'China Miéville, poster boy for the so-called "new weird", is one of the most interesting and promising writers to appear in the last few years in any genre. Perdido Street Station is a fantastic yarn that follows the roads set by M John Harrison in his Viriconium world and brings an enormous energy and creativity to the table. A reinvention of modern fantasy with guts, brains and plenty of glory. Plunge in.'
--Carlos Ruiz Zafón, Guardian Books Blog

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Customer Reviews

Most Helpful Customer Reviews
7 of 7 people found the following review helpful
5.0 out of 5 stars Absolutely fantastic... 19 Nov 2008
Format:Paperback|Verified Purchase
I purchased this book on the recommendation of a friend who had read it. I'd not heard of China Mieville and to be quite honest, had no real interest in the 'weird-fiction' genre. But, alas, I needed a change from the seemingly never ending work of Dean Koontz.

I ordered Perdido Street Station and, like the deep and impressionable person I am, immediately noticed the thickness of the thing...880 pages long. What in the he...? How could anyone, possibly keep me interested for nigh on 1000 pages? Never. Nah. Surely not?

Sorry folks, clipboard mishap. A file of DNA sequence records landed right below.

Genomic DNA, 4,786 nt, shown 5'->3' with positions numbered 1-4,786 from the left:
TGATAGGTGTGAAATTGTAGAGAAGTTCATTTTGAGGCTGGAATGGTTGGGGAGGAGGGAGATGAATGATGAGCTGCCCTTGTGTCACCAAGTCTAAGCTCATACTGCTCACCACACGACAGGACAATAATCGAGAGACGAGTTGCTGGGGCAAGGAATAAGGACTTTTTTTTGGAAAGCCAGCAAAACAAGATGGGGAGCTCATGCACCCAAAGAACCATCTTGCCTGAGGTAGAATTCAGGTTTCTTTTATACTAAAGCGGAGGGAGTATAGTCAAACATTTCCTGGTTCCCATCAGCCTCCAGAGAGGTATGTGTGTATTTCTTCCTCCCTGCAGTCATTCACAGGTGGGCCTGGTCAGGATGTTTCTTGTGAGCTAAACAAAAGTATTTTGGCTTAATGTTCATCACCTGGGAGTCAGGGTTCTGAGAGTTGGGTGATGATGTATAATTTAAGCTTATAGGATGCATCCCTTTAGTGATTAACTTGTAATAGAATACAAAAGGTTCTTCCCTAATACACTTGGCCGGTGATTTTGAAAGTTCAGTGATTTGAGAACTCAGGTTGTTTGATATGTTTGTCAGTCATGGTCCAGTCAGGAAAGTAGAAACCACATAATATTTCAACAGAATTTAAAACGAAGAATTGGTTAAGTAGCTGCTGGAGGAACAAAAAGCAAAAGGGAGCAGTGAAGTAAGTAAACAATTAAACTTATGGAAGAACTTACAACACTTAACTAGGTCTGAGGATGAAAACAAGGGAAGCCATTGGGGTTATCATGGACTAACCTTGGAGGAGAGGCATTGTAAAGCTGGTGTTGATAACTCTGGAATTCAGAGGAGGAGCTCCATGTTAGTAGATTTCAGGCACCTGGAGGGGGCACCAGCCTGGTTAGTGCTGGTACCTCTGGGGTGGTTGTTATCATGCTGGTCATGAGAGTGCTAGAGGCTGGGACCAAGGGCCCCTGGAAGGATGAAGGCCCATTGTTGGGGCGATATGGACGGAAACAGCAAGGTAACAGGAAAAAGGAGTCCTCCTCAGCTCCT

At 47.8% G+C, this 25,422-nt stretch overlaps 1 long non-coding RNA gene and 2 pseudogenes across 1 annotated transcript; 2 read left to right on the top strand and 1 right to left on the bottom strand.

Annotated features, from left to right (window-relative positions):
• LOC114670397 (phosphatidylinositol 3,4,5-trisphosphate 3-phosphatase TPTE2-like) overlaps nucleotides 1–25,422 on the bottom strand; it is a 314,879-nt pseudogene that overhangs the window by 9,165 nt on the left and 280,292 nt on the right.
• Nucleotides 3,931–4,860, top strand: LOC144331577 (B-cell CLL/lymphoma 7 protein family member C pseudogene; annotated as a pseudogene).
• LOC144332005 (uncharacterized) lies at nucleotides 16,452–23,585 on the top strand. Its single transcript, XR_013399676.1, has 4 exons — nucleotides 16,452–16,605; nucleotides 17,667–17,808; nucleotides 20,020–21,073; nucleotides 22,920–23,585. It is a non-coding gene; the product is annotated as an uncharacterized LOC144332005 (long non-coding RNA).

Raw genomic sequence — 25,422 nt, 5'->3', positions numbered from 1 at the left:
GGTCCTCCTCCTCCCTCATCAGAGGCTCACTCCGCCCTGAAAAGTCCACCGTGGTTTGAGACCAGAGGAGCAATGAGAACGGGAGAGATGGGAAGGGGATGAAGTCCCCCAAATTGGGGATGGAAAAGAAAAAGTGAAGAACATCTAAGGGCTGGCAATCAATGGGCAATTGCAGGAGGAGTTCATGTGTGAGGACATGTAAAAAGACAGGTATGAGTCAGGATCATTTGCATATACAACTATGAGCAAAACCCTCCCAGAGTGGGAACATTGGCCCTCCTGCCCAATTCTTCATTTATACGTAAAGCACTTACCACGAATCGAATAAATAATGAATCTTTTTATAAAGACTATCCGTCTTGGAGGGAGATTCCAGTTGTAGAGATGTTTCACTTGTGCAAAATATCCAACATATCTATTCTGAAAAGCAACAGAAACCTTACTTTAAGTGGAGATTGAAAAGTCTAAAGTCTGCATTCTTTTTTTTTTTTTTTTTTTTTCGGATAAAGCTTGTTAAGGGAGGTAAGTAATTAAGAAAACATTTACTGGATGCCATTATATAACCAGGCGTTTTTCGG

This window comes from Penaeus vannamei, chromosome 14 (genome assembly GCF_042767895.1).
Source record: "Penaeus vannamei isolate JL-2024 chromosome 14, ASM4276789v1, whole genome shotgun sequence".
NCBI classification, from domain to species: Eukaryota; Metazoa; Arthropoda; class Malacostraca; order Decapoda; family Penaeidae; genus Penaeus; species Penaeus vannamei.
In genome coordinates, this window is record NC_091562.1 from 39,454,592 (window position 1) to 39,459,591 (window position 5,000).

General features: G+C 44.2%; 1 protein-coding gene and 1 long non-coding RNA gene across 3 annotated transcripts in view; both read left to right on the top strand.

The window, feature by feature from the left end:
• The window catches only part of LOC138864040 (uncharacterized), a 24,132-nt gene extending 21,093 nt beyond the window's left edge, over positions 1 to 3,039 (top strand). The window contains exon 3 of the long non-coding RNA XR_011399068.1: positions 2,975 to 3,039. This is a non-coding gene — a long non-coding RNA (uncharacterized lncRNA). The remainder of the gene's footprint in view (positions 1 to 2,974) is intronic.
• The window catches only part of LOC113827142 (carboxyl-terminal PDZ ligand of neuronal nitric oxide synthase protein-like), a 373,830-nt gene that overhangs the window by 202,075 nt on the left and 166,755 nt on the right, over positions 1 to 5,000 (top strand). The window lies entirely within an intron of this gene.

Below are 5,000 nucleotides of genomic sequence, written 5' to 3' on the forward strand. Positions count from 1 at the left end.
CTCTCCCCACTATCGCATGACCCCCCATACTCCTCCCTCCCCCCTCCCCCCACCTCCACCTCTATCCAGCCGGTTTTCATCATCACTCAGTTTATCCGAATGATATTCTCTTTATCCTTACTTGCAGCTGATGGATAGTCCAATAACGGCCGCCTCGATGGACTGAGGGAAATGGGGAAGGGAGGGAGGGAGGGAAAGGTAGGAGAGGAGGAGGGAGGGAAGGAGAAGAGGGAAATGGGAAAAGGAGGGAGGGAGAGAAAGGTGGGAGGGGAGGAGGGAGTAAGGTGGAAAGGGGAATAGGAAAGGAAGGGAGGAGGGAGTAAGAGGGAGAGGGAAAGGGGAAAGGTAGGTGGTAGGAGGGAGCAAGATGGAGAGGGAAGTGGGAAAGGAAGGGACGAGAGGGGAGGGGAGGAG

Oh, how I was proven wrong.

This is by far one of the most unique and imaginative books I've read for a long time. The character development and imagery throughout is simply awesome, and you can only squirm at some of the 'pictureseque' portraits painted by Mieville of the city, New Crobuzon. It starts off a little slow, but as soon as you meet Isaac, you simply don't want to put the thing down...even when your eyes are feeling heavy at 1am in the morning.